In the UK, National Gardening Week runs from April 27 – May 3.
Whether it’s a grand, landscaped affair or a few small plants on a terrace, looking after plants keeps the mind active while you’re at home, and creates a beautiful space for others to enjoy.
It’s the perfect way to lift spirits during this period of isolation. And, of course, you might end up with some fresh fruit and vegetables to enjoy too.
Gillian Daines, Head Gardener at Audley St Elphin’s Park, shares her top tips on how to care for your garden.
Spend time planning the space
Before you rush to buy your seeds from the supermarket or online, it’s best to plan out the space.
Think about how you can practically use it throughout the year. Bear in mind the sun, the direction of the wind and also the soil type.
Once you’ve looked into what you’d like to plant, wait until after it’s rained to take your first step as the soil is damp.
Get started with perennial produce
Perennial fruits and herbs — which include strawberries, garlic, basil and tomatoes — are a good starting point. They typically live more than two years, so you don’t need to dig or re-pot each year.
Do keep in mind that if they are growing well, they do deplete the nutrients in the soil. You can use compost to keep up the soil quality.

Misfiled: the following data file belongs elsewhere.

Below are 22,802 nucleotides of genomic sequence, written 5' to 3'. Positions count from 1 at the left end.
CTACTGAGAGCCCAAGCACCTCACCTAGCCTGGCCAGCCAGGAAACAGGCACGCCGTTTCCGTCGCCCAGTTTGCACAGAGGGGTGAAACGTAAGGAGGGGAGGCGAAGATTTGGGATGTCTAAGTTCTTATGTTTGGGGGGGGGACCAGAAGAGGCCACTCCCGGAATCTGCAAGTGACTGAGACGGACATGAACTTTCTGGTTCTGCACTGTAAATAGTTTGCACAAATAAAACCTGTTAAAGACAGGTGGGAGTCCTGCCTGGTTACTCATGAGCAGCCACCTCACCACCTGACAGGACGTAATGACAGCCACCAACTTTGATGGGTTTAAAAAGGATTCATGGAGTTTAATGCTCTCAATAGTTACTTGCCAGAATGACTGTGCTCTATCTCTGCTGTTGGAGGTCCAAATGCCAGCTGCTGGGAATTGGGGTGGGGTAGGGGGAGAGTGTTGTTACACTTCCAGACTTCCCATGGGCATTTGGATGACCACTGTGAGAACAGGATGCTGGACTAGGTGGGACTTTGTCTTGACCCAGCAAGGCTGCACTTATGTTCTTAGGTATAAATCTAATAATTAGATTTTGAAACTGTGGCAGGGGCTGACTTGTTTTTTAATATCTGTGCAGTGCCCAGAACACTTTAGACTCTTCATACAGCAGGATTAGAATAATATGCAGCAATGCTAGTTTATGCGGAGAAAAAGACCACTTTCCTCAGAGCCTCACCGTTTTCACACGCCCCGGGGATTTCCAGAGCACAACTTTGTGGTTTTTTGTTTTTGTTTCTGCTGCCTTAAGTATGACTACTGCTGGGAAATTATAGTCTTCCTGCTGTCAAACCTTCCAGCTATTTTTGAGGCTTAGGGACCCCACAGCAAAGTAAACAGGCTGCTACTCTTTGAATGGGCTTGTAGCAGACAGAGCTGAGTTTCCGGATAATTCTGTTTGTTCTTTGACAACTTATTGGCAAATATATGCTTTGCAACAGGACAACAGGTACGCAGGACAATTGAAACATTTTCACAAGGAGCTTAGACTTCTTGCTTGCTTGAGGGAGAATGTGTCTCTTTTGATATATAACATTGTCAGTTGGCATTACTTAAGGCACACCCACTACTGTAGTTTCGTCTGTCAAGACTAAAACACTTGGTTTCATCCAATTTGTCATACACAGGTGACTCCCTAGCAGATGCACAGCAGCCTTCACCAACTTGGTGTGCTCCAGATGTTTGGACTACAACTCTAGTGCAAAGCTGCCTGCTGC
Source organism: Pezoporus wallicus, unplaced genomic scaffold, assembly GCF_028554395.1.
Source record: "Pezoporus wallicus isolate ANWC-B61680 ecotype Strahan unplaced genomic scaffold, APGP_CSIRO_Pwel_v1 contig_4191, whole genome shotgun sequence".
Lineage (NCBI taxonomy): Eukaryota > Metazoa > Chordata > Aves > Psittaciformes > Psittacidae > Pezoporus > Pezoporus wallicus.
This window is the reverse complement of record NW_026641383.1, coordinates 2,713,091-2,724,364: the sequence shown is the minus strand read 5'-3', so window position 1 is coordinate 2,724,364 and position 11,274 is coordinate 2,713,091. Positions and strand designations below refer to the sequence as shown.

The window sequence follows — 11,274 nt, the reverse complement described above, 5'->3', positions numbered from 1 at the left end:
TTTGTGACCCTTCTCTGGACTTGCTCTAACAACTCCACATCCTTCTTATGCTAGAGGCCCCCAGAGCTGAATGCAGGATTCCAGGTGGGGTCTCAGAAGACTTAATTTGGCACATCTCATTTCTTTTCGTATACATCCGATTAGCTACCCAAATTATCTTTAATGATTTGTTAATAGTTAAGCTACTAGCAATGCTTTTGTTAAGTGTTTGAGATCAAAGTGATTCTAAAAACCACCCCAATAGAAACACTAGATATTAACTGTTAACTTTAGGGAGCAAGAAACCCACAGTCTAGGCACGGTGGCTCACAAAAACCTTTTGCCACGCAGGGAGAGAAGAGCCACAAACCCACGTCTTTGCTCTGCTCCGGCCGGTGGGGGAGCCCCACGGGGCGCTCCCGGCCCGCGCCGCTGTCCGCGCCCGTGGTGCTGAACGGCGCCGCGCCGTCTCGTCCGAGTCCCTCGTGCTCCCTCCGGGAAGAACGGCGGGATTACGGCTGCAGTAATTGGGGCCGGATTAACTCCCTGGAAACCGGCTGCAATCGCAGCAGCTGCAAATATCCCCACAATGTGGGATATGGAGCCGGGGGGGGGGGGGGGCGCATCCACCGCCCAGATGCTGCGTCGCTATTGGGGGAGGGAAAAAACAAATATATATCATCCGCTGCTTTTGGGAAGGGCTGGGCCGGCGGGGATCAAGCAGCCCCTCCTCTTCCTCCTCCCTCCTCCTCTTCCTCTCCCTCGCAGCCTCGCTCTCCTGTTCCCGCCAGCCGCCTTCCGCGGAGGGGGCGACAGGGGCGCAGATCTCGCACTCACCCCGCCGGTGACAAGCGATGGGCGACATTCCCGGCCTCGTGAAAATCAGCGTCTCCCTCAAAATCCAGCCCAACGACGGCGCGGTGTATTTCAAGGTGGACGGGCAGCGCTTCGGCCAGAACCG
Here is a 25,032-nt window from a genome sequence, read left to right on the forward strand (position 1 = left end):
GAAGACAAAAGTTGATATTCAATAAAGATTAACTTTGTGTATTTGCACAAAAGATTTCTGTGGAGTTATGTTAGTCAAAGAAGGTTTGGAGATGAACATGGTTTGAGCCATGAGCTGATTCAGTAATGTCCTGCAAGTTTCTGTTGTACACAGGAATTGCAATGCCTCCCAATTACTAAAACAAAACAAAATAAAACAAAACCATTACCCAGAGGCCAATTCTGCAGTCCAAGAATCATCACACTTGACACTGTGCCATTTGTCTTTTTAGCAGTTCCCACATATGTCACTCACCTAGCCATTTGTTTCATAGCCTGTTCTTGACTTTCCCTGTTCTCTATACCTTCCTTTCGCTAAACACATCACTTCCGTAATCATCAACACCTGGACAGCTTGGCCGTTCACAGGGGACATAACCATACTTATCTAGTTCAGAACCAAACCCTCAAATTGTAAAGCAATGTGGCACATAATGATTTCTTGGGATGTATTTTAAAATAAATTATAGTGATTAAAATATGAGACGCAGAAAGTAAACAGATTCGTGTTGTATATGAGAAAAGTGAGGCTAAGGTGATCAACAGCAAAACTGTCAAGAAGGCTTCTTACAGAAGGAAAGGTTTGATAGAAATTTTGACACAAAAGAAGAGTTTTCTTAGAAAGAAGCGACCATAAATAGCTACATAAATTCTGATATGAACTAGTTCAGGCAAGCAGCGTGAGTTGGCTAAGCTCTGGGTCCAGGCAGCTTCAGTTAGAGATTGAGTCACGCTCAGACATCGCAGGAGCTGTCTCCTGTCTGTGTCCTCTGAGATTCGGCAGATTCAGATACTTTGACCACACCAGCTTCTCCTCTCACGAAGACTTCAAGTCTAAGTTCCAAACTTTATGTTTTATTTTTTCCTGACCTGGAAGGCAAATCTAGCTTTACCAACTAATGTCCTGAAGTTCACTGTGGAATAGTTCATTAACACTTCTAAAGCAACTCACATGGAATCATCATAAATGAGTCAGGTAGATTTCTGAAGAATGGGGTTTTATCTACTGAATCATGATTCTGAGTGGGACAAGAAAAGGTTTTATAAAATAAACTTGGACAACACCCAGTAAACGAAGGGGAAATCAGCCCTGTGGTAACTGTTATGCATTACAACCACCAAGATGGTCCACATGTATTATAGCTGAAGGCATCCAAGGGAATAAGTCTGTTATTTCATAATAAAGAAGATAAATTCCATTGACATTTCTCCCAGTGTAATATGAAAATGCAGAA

Planting herbs also has the added benefit of repelling insects, due to their strongly scented leaves.
To make the most out of the space you have, plant complementary plants next to each other.
These tend to forge mutually beneficial relationships which provide nutrients, keep away pests and improve pollination.
Avoid planting members of the same family together, as they will fight for the same nutrients. So keep your onions away from your leeks!
Think about the seasons
We can spend days nurturing our gardens and then the Great British weather can lead to a less than successful outcome.
If you plan out what you’re planting to go with the seasons, you should really be growing something every month, even in the winter.
Vegetables like broad beans and peas grow well throughout the colder months, and brassicas are usually planted in early summer.
If you’ve been able to treat yourself with a greenhouse, you can keep the summer produce growing throughout the dark winter days.
Bring the garden indoors
If you have limited outdoor space, make use of your windowsill.
There are certain house plants that provide a brilliant service, from purifying the air we breathe to simply adding colour and fragrance to our indoor space.
It is even possible to grow your own herbs and vegetables, many of which will thrive in the warmer indoor temperatures.
For more gardening tips from “The People’s Friend”, click here.
For more on National Gardening Week, click here.